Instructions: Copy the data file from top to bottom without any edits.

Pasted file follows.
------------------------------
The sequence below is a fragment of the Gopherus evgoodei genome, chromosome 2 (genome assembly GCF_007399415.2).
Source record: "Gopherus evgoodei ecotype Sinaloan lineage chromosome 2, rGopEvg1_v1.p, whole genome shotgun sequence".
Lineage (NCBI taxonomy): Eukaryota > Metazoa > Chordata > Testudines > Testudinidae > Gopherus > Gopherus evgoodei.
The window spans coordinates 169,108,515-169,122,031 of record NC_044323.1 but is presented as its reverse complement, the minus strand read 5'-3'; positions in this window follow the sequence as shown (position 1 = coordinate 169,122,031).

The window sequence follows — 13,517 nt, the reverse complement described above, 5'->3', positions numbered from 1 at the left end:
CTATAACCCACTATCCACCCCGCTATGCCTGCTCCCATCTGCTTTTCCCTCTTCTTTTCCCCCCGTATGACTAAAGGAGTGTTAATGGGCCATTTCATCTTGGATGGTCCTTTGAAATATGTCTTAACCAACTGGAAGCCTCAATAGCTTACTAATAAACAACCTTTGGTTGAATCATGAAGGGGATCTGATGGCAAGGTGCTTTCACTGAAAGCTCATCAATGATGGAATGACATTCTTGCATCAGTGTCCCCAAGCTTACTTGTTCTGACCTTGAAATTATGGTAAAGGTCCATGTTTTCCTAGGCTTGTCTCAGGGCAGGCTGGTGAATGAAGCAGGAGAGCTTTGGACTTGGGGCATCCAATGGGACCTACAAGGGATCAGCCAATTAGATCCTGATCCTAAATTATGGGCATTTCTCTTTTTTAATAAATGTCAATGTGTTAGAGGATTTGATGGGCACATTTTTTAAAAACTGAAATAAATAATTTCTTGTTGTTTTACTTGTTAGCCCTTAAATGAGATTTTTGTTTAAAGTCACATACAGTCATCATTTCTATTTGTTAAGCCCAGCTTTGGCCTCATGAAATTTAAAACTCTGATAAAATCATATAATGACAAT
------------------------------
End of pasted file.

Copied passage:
The sequence below is a fragment of the Gopherus evgoodei genome, chromosome 2 (genome assembly GCF_007399415.2).
Source record: "Gopherus evgoodei ecotype Sinaloan lineage chromosome 2, rGopEvg1_v1.p, whole genome shotgun sequence".
Lineage (NCBI taxonomy): Eukaryota > Metazoa > Chordata > Testudines > Testudinidae > Gopherus > Gopherus evgoodei.
The window spans coordinates 169,108,515-169,122,031 of record NC_044323.1 but is presented as its reverse complement, the minus strand read 5'-3'; positions in this window follow the sequence as shown (position 1 = coordinate 169,122,031).

The window sequence follows — 13,517 nt, the reverse complement described above, 5'->3', positions numbered from 1 at the left end:
CTATAACCCACTATCCACCCCGCTATGCCTGCTCCCATCTGCTTTTCCCTCTTCTTTTCCCCCCGTATGACTAAAGGAGTGTTAATGGGCCATTTCATCTTGGATGGTCCTTTGAAATATGTCTTAACCAACTGGAAGCCTCAATAGCTTACTAATAAACAACCTTTGGTTGAATCATGAAGGGGATCTGATGGCAAGGTGCTTTCACTGAAAGCTCATCAATGATGGAATGACATTCTTGCATCAGTGTCCCCAAGCTTACTTGTTCTGACCTTGAAATTATGGTAAAGGTCCATGTTTTCCTAGGCTTGTCTCAGGGCAGGCTGGTGAATGAAGCAGGAGAGCTTTGGACTTGGGGCATCCAATGGGACCTACAAGGGATCAGCCAATTAGATCCTGATCCTAAATTATGGGCATTTCTCTTTTTTAATAAATGTCAATGTGTTAGAGGATTTGATGGGCACATTTTTTAAAAACTGAAATAAATAATTTCTTGTTGTTTTACTTGTTAGCCCTTAAATGAGATTTTTGTTTAAAGTCACATACAGTCATCATTTCTATTTGTTAAGCCCAGCTTTGGCCTCATGAAATTTAAAACTCTGATAAAATCATATAATGACAAT